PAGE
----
The majority of mothers trying to learn how to breastfeed their new babies will feel nervous about their milk supply. This is quite understandable as their breasts are not see-through. It can take days before they are producing milk in larger quantities. Everywhere these mothers turn they will be told that there are specific amounts that a baby should be feeding. Hospital staff, family and friends hover and tell them their baby is “starving”. Especially in those early days, they will begin to worry whenever their baby cries and is fussy. Many of these moms will ultimately succumb to the pressure coming at them from all sides and will begin supplementing their feedings with artificial baby milk or formula.
What happens when a mother supplements a breastfeeding baby with formula in a bottle? It can change the course of her breastfeeding for these reasons:
1. It Changes the Mother’s Confidence in her Milk Supply. She begins to believe that her body cannot produce what her baby needs.
2. It Changes how the Baby Acts. Formula is a dense, processed food that never changes. Human Milk is a much more easily digested, concentrated milk that packs a punch in small amounts; it may leave her baby not feeling as full.
3. It Can Make the Appetite of her Baby Get Ahead of Her Supply. The only way you get more calories with formula is to go up on the amount being served.
4. It Can Slow Down the Bowel Movements. The consistency of the stools and frequency can change depending upon what the baby is being fed. The amounts of formula taken in relative to the amounts of breastmilk, and the unique digestion of each baby, may alter the patterns. Unfortunately, if the number of stools differ greatly from what is thought to be the normal range, the discrepancy will be blamed on the breastfeeding.
5. It Can Skew the Analysis of Breastfeeding Success. If babies are weighed with formula added to their diet, it will change their rate of weight gain. Doctors begin to focus on the weight and forget that the formula may be unnaturally accelerating the growth patterns.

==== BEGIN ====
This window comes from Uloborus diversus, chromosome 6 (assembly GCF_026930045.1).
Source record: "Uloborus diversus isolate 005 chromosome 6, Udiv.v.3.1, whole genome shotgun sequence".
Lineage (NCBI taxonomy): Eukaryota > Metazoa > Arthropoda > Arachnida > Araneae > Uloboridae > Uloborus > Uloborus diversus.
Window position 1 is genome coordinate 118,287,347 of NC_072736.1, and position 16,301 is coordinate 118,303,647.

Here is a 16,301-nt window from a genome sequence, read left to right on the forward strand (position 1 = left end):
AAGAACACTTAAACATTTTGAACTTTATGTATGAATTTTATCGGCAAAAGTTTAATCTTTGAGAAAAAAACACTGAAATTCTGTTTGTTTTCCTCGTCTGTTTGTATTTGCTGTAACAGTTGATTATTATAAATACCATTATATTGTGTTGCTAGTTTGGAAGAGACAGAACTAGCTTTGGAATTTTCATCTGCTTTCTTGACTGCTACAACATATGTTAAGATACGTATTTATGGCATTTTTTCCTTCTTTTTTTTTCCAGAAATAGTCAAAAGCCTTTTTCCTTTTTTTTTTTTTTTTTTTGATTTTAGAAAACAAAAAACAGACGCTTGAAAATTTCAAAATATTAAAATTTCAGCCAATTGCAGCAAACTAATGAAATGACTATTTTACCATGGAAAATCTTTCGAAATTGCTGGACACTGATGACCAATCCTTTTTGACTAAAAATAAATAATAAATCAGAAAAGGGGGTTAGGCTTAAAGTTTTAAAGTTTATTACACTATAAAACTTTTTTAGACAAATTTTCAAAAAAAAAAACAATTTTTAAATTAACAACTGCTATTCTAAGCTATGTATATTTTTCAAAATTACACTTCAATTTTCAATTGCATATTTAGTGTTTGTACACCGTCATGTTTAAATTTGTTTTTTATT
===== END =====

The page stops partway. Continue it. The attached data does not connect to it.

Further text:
6. It Can Alter the Quality of Breastfeeding. Babies get used to the delivery system of bottles which is fast and furious. They may become fussy because the breasts deliver smaller amounts of a less dense milk.
7. It Can Cause Premature Weaning. The more the bottle and formula feedings are part of the mix, the sooner the baby will wean. The breasts will not have their milk production optimized. Weaning will become a self-fulfilling prophecy.
In the majority of cases, formula is being added too soon and in larger amounts than necessary. Many Pediatricians suggest supplemental bottles of formula without ever fully assessing the quality of the breastfeeding being done. The baby is not viewed in the context of its actual feeding history, but rather the emphasis is too often on weights and measures. Unfortunately, when they suggest this “temporary fix” it has a negative impact upon the breastfeeding behavior of the baby which leaves the mom in a state of perpetual worry about her milk supply.
What can a mother do to prevent this downward spiral?
Knowledge is powerful. A prenatal class should lay the groundwork of understanding that breastfeeding is natural, but a learned skill. Choose a Pediatrician who is supportive of breastfeeding. Be mindful that most will say they are, but the proof is not in what they say, but rather what they do. Seek out help in the hospital, but realize that time constraints and shorter hospital stays lend themselves to formula being offered “just in case”. Be suspicious of anyone be it a nurse, doctor or lactation consultant who pushes formula too readily. A little extra breastmilk should always be offered before unlimited amounts of formula.
The emphasis should always be on making direct breastfeeding be fully optimized. Mothers practicing “Conscious Breastfeeding” ensure that their baby is latched-on deeply and feeding well. Focusing on a great latch, they leave nothing to chance. This reduces the likelihood of needing supplementation as the baby will get a steady and increasing amount of milk over time.
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